Chronic obstructive pulmonary disease (COPD) is a chronic inflammatory lung disease that causes airflow blockage and breathing-related problems. It is the third leading cause of death in the U.S., behind heart disease and cancer.
One of five patients admitted to the hospital with COPD is readmitted within 30 days, and up to half of these readmissions may be preventable. Drivers of readmission are complex and multifactorial. Approximately 80 percent of COPD patients have at least one comorbidity, and 50 percent have four or more. Additionally, many patients with COPD are frail, debilitated, and have high anxiety and depression levels that complicate management.
In 2017, more than 3,000 patients with COPD were admitted to downtown Penn Medicine hospitals over 5,000 times – 20% of whom were readmitted within 30 days.
BreatheBetterTogether (BBT) is a hospital to home transition program for patients with COPD that facilitates the development and implementation of personalized home-based interventions.
The program leverages a customized Agent dashboard to identify high-risk hospitalized patients with COPD. This technology enables respiratory therapists to engage with patients early in their hospitalization to establish a trusting relationship and conduct self-management training.
Before discharge, patients are enrolled in a remote-monitoring program powered by Way to Health to detect early symptoms of clinical decline in the outpatient setting. BBT patients receive a daily text message asking them if they feel better, worse, or the same. If a patient responds that they feel worse, the BBT team is immediately alerted. The inpatient respiratory therapist who cared for the patient during their hospitalization conducts an evaluation by phone, provides guidance and reassurance, and, if necessary, rapidly escalates unresolved issues to the on-call pulmonologist.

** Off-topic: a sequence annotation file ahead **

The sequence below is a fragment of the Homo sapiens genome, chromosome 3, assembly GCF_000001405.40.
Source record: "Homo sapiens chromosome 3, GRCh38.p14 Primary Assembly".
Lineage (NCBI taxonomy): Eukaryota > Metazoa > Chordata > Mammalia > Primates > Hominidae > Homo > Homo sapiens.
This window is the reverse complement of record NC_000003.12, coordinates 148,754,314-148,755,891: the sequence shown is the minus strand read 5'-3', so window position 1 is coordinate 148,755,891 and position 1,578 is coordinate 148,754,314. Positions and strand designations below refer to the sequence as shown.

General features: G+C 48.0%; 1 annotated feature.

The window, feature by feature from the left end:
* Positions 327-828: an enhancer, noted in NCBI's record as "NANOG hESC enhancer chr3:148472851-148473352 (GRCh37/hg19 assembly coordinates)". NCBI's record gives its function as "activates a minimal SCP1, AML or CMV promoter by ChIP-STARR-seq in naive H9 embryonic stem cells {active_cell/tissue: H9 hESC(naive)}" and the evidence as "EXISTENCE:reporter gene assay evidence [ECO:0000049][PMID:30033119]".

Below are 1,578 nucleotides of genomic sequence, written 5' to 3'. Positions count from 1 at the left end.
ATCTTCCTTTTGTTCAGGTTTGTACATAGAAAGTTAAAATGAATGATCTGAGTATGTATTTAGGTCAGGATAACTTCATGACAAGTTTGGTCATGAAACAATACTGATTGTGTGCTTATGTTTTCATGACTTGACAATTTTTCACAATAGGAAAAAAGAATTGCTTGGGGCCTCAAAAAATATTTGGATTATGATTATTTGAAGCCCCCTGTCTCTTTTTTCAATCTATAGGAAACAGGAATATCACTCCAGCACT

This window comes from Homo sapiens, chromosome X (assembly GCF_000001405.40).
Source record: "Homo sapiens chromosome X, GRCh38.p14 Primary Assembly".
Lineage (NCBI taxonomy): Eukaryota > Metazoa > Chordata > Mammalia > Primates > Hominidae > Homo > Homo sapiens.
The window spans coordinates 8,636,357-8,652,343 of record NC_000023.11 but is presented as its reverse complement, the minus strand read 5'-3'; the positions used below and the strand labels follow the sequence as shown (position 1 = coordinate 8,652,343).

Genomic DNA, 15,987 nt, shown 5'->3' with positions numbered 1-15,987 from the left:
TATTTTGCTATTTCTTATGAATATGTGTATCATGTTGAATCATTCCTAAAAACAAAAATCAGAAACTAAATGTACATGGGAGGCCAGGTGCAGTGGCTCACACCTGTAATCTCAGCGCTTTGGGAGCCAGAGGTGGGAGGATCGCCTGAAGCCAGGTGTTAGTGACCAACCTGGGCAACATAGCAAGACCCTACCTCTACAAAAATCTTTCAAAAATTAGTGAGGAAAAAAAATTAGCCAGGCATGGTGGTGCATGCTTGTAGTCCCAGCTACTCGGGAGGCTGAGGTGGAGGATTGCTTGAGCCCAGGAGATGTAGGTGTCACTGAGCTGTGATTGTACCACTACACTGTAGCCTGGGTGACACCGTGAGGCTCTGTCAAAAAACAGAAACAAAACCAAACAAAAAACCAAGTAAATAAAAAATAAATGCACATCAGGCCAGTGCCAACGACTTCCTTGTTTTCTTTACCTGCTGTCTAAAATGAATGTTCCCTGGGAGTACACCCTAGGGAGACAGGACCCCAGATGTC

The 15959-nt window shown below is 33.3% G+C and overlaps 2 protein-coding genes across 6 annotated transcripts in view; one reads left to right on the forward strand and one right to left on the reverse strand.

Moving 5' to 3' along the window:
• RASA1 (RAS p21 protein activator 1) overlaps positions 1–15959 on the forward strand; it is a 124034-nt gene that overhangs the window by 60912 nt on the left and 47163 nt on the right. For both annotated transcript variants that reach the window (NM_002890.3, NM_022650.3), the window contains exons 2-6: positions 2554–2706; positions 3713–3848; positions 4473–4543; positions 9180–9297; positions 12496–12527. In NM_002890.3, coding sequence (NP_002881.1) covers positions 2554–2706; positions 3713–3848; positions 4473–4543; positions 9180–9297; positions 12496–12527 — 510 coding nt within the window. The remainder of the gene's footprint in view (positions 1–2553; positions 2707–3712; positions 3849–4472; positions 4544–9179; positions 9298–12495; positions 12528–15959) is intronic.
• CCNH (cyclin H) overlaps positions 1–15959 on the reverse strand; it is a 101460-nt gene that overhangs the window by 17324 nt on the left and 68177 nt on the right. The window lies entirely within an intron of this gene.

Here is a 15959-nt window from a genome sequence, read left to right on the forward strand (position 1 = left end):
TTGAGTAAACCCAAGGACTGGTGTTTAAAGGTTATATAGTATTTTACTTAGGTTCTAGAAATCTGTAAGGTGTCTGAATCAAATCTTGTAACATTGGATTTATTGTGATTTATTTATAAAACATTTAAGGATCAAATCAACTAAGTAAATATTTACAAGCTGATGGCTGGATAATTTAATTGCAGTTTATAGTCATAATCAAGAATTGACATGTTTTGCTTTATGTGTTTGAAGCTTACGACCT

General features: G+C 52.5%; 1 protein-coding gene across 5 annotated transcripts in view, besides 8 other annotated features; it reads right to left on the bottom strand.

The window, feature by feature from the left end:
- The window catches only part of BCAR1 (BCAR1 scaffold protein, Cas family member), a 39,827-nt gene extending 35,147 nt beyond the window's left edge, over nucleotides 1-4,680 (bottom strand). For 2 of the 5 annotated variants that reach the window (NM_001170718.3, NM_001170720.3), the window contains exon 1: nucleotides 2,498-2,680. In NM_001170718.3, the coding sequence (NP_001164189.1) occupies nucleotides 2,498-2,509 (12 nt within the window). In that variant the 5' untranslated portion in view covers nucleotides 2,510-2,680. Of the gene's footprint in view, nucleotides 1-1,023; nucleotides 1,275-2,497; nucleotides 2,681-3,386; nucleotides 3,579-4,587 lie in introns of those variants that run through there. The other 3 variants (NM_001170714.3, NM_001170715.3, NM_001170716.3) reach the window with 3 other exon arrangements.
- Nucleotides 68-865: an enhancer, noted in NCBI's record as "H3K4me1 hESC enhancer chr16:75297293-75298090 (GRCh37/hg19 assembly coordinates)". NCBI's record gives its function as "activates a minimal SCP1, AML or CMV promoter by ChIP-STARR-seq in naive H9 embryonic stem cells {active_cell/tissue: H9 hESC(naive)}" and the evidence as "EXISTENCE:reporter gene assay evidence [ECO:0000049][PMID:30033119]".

For patients whose needs cannot be met over the phone, a Penn Cavalry visit is triggered. Cavalry visits entail an experienced Penn Care at Home nurse making a timely acute care visit to the patient's home. After evaluating the patient, the nurse contacts the on-call pulmonologist to coordinate interventions to prevent rehospitalization, such as administering IV corticosteroids, antibiotics, and/or diuretics. If a patient is deemed too ill to treat at home, the nurse contacts emergency medical services and waits with the patient until they arrive for transport to the hospital.
BBT improves patient outcomes and reduces readmission rates by alerting care teams to patient issues early - when they can potentially be resolved with home-based interventions.
In the initial pilot phase with more than 150 high-risk COPD patients at the Hospital of the University of Pennsylvania (HUP), the introduction of BBT led to a 32 percent reduction in 30-day readmissions, and Penn Cavalry prevented 82 percent of readmissions. Together, these programs result in cost savings to the health system of approximately $10,000 per patient.
BBT is the standard of care at HUP, Pennsylvania Hospital, Penn Presbyterian Medical Center, and Lancaster General Health.
Patients with COPD are at increased risk of severe illness from COVID-19. The BBT program enables more COPD patients to be managed at home rather than in hospital settings, thereby decreasing the risk of exposure for this vulnerable population. Additionally, the BBT logic was used as a blueprint to create COVID Watch, a program launched at the start of the pandemic. COVID Watch enables patients who are confirmed or likely to have COVID-19 but not sick enough to need hospitalization to be monitored at home.